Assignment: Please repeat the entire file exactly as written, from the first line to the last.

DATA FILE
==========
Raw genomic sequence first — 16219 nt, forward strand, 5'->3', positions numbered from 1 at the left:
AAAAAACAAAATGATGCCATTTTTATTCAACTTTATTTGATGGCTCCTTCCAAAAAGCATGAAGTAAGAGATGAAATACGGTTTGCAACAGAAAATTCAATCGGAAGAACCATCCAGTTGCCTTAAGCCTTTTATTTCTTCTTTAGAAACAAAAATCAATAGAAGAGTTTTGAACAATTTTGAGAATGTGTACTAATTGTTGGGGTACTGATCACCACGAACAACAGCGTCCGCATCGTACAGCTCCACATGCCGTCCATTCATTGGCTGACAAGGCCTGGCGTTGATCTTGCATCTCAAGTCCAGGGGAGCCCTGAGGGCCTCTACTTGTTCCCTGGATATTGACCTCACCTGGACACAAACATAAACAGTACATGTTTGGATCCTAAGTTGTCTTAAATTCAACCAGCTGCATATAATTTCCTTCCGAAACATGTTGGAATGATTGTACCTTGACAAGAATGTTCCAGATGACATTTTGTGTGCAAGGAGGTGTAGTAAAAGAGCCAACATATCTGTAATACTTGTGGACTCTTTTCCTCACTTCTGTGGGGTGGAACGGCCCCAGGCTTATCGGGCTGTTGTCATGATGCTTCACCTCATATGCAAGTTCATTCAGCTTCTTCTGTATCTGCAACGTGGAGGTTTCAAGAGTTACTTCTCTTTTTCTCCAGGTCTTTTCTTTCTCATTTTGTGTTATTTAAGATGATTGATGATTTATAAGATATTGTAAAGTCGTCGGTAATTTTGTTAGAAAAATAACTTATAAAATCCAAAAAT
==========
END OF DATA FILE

Raw genomic sequence first — 16219 nt, forward strand, 5'->3', positions numbered from 1 at the left:
AAAAAACAAAATGATGCCATTTTTATTCAACTTTATTTGATGGCTCCTTCCAAAAAGCATGAAGTAAGAGATGAAATACGGTTTGCAACAGAAAATTCAATCGGAAGAACCATCCAGTTGCCTTAAGCCTTTTATTTCTTCTTTAGAAACAAAAATCAATAGAAGAGTTTTGAACAATTTTGAGAATGTGTACTAATTGTTGGGGTACTGATCACCACGAACAACAGCGTCCGCATCGTACAGCTCCACATGCCGTCCATTCATTGGCTGACAAGGCCTGGCGTTGATCTTGCATCTCAAGTCCAGGGGAGCCCTGAGGGCCTCTACTTGTTCCCTGGATATTGACCTCACCTGGACACAAACATAAACAGTACATGTTTGGATCCTAAGTTGTCTTAAATTCAACCAGCTGCATATAATTTCCTTCCGAAACATGTTGGAATGATTGTACCTTGACAAGAATGTTCCAGATGACATTTTGTGTGCAAGGAGGTGTAGTAAAAGAGCCAACATATCTGTAATACTTGTGGACTCTTTTCCTCACTTCTGTGGGGTGGAACGGCCCCAGGCTTATCGGGCTGTTGTCATGATGCTTCACCTCATATGCAAGTTCATTCAGCTTCTTCTGTATCTGCAACGTGGAGGTTTCAAGAGTTACTTCTCTTTTTCTCCAGGTCTTTTCTTTCTCATTTTGTGTTATTTAAGATGATTGATGATTTATAAGATATTGTAAAGTCGTCGGTAATTTTGTTAGAAAAATAACTTATAAAATCCAAAAAT